In between its two peaks, the album is unfailingly tasteful, impressively craftsmanlike, and sometimes quite fun. “Selfish,” featuring a singer named Jeremy Glenn, is a note-perfect approximation of Suddenly-era Billy Ocean, right down to the DX chimes and gleaming chord stabs — and it’s a solid song to boot. (If Chromeo ever need a third member, they know whom to call.) “Feel of Love,” a co-production with Jacques Lu Cont, sends Jamie Lidell soaring atop jaunty chords and more of that satisfyingly dry LinnDrum programming; as with anything Lidell gets involved with, it’s vaguely unhinged in a way that sounds tailored to last-call sing-a-longs (and/or the closing credits of Fletch), and buzzy as an ice-cream headache. Nile Rodgers turns up again on the sleeker, sultrier “Good Enough to Keep,” in what amounts mostly to a one-chord cameo, while Fiora once again occupies the song’s center of gravity like a molten substance; trainspotters, meanwhile, may connect the rubbery bass line to Justus Köhncke’s classic “2 After 909.”

But Glow tries so hard to keep the mood pneumatic that it starts to feel over-stuffed, even at just 55 minutes long. “See Right Through” and “No Relief” both filter ’90s deep house tropes through the sparkling production of the present day, and they have their charms; there’s something fresh — and even kind of cheeky, in a record-nerd way — about the latter track’s willingness to mash up Depeche Mode, Larry Heard, and “Calabria 2007.” The sweetly melancholic “Kill the Time” and “Things Left to Say,” meanwhile, are overshadowed by the far superior “58 BPM”; all those ribbon-y background vocals and brooding keys begin to feel a little cloying, and the same goes for the sketches that flesh out the album.

The best of that bunch, though, is “Listen Everybody,” a soulful miniature that sounds like a tribute to OutKast’s The Love Below. The dubstep-oriented “Holla” helps to amplify the album’s scope; disconcertingly, though, its central riff is a dead ringer for SBTRKT’s “Heatwave.” And who knows what to do with “Ten Minutes,” a minute-long neo-soul sketch that’s accompanied by a woman exaggeratedly panning Tensnake’s whole M.O. “I had been listening already for 10 minutes to this Tensnake shit,” she drawls, derisively. “What the fuck are you guys talking about? Whatever, I don’t need tinkly, ’80s, ‘C’mon, let’s wear a tank top,’ fuckin’ rah-rah shit — I just want something hard. I want, like, big bass, like wah-wah-wah, dubstep, clubstep, electro, you know?”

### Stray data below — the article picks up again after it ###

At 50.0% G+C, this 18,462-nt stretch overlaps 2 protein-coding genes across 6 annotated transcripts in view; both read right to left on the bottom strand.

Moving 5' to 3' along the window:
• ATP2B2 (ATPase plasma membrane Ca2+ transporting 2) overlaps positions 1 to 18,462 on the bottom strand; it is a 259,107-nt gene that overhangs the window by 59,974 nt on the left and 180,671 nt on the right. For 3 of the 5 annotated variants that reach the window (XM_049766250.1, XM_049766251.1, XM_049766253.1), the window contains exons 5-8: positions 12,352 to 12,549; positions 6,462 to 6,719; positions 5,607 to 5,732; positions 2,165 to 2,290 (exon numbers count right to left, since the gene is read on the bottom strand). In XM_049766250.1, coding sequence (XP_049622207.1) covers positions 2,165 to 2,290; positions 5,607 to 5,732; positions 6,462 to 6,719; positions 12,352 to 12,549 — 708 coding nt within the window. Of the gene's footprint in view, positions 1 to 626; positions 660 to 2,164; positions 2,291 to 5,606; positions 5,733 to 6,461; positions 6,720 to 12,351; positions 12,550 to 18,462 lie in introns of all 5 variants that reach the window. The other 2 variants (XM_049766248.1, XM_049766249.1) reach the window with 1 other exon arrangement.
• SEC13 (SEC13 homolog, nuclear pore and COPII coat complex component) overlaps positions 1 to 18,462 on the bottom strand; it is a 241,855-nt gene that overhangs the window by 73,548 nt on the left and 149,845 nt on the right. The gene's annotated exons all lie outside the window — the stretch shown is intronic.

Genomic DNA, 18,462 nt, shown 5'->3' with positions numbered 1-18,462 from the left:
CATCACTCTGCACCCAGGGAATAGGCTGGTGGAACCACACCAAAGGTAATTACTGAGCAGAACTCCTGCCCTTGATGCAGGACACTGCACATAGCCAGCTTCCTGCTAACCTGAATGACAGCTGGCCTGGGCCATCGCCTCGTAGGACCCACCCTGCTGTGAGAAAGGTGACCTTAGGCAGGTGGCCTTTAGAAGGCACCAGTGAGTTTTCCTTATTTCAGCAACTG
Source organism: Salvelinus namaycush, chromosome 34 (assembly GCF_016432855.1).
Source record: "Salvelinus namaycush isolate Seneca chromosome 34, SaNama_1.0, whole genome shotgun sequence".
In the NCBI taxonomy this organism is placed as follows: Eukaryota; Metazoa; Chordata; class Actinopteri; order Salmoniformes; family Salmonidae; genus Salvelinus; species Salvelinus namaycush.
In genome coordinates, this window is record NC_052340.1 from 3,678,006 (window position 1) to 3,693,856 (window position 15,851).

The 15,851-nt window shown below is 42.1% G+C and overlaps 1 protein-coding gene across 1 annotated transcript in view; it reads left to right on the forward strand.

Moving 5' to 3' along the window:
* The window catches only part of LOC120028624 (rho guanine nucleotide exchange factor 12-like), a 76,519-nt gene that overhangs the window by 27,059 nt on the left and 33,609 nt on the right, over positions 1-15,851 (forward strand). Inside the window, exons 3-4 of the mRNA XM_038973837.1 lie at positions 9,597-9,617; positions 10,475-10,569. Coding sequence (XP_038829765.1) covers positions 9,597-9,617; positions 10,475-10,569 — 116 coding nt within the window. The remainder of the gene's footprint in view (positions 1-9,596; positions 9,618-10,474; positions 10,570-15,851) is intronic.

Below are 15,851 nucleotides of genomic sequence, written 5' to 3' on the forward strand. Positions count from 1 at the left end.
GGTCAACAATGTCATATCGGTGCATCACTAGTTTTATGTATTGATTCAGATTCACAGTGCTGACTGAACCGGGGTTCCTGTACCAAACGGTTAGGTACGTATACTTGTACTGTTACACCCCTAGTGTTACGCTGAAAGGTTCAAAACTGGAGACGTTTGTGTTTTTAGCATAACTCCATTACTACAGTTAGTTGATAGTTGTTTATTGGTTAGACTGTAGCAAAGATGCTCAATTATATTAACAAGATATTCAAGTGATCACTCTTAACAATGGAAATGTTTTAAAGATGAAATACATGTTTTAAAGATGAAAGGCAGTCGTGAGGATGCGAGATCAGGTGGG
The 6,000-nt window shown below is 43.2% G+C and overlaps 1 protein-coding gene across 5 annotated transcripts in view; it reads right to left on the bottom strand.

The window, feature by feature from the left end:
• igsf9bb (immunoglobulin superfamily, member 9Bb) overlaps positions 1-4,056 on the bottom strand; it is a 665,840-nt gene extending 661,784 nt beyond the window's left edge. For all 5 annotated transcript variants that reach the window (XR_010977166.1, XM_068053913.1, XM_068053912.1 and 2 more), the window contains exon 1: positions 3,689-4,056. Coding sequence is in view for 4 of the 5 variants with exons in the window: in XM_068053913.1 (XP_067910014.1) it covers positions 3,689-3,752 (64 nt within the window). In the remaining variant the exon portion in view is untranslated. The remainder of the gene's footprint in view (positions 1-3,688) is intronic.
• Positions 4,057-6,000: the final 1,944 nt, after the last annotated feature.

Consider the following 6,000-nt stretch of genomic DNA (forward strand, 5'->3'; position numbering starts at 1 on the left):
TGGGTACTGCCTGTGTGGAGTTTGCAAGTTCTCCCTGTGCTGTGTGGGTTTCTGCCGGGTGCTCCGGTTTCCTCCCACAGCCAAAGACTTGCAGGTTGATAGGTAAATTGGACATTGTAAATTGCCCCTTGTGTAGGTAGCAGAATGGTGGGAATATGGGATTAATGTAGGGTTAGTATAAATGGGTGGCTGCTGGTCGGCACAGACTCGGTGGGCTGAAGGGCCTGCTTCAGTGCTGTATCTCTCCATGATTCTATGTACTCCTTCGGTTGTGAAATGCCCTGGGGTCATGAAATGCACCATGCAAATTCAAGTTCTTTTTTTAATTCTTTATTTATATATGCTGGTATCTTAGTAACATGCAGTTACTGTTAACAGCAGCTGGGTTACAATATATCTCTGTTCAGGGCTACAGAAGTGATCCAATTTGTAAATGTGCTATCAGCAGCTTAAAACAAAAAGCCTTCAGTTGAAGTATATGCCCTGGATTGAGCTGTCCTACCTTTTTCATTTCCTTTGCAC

The joke, presumably, is on her, because we all know that that’s not what Tensnake does. (That being said, there is a smidgen of wobble bass in “No Colour,” and it scans as rather gleefully incongruous, given the context.) And perhaps he’s also making fun of his own tinkly ’80s predilections. Now if only he could convince himself that he’s good for more than that. He’s got the reassuring glow down pat; a little bit more spark, and he’s there.